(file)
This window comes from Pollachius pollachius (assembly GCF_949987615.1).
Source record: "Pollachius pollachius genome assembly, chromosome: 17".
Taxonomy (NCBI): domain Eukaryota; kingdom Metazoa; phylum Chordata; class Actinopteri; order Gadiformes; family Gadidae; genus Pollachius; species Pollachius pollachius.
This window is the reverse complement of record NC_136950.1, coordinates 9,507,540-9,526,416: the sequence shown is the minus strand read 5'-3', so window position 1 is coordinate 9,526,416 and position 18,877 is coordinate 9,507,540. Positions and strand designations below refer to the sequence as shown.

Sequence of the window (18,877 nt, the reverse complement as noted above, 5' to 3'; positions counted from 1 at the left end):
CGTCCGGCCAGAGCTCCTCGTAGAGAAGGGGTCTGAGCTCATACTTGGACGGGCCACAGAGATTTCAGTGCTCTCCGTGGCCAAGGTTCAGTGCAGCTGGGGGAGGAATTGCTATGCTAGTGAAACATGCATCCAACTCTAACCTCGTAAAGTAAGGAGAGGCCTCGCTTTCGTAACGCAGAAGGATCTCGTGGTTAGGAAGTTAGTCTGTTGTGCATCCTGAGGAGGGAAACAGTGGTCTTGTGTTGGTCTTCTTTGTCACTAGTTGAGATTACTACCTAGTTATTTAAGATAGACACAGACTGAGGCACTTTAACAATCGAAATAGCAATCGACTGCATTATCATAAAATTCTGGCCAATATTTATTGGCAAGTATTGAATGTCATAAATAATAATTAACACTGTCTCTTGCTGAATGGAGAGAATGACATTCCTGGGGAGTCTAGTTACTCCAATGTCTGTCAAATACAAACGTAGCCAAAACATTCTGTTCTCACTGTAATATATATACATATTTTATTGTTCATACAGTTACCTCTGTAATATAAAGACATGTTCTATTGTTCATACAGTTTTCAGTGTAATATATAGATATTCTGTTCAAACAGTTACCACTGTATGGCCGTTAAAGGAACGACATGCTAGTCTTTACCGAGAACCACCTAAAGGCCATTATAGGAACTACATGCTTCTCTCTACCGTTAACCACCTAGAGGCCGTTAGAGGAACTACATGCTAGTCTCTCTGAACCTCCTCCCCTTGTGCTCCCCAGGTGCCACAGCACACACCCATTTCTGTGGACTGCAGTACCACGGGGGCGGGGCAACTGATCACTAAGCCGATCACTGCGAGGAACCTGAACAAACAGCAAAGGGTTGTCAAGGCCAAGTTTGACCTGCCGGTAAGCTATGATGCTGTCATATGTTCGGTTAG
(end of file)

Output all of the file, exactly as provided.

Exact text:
This window comes from Pollachius pollachius (assembly GCF_949987615.1).
Source record: "Pollachius pollachius genome assembly, chromosome: 17".
Taxonomy (NCBI): domain Eukaryota; kingdom Metazoa; phylum Chordata; class Actinopteri; order Gadiformes; family Gadidae; genus Pollachius; species Pollachius pollachius.
This window is the reverse complement of record NC_136950.1, coordinates 9,507,540-9,526,416: the sequence shown is the minus strand read 5'-3', so window position 1 is coordinate 9,526,416 and position 18,877 is coordinate 9,507,540. Positions and strand designations below refer to the sequence as shown.

Sequence of the window (18,877 nt, the reverse complement as noted above, 5' to 3'; positions counted from 1 at the left end):
CGTCCGGCCAGAGCTCCTCGTAGAGAAGGGGTCTGAGCTCATACTTGGACGGGCCACAGAGATTTCAGTGCTCTCCGTGGCCAAGGTTCAGTGCAGCTGGGGGAGGAATTGCTATGCTAGTGAAACATGCATCCAACTCTAACCTCGTAAAGTAAGGAGAGGCCTCGCTTTCGTAACGCAGAAGGATCTCGTGGTTAGGAAGTTAGTCTGTTGTGCATCCTGAGGAGGGAAACAGTGGTCTTGTGTTGGTCTTCTTTGTCACTAGTTGAGATTACTACCTAGTTATTTAAGATAGACACAGACTGAGGCACTTTAACAATCGAAATAGCAATCGACTGCATTATCATAAAATTCTGGCCAATATTTATTGGCAAGTATTGAATGTCATAAATAATAATTAACACTGTCTCTTGCTGAATGGAGAGAATGACATTCCTGGGGAGTCTAGTTACTCCAATGTCTGTCAAATACAAACGTAGCCAAAACATTCTGTTCTCACTGTAATATATATACATATTTTATTGTTCATACAGTTACCTCTGTAATATAAAGACATGTTCTATTGTTCATACAGTTTTCAGTGTAATATATAGATATTCTGTTCAAACAGTTACCACTGTATGGCCGTTAAAGGAACGACATGCTAGTCTTTACCGAGAACCACCTAAAGGCCATTATAGGAACTACATGCTTCTCTCTACCGTTAACCACCTAGAGGCCGTTAGAGGAACTACATGCTAGTCTCTCTGAACCTCCTCCCCTTGTGCTCCCCAGGTGCCACAGCACACACCCATTTCTGTGGACTGCAGTACCACGGGGGCGGGGCAACTGATCACTAAGCCGATCACTGCGAGGAACCTGAACAAACAGCAAAGGGTTGTCAAGGCCAAGTTTGACCTGCCGGTAAGCTATGATGCTGTCATATGTTCGGTTAG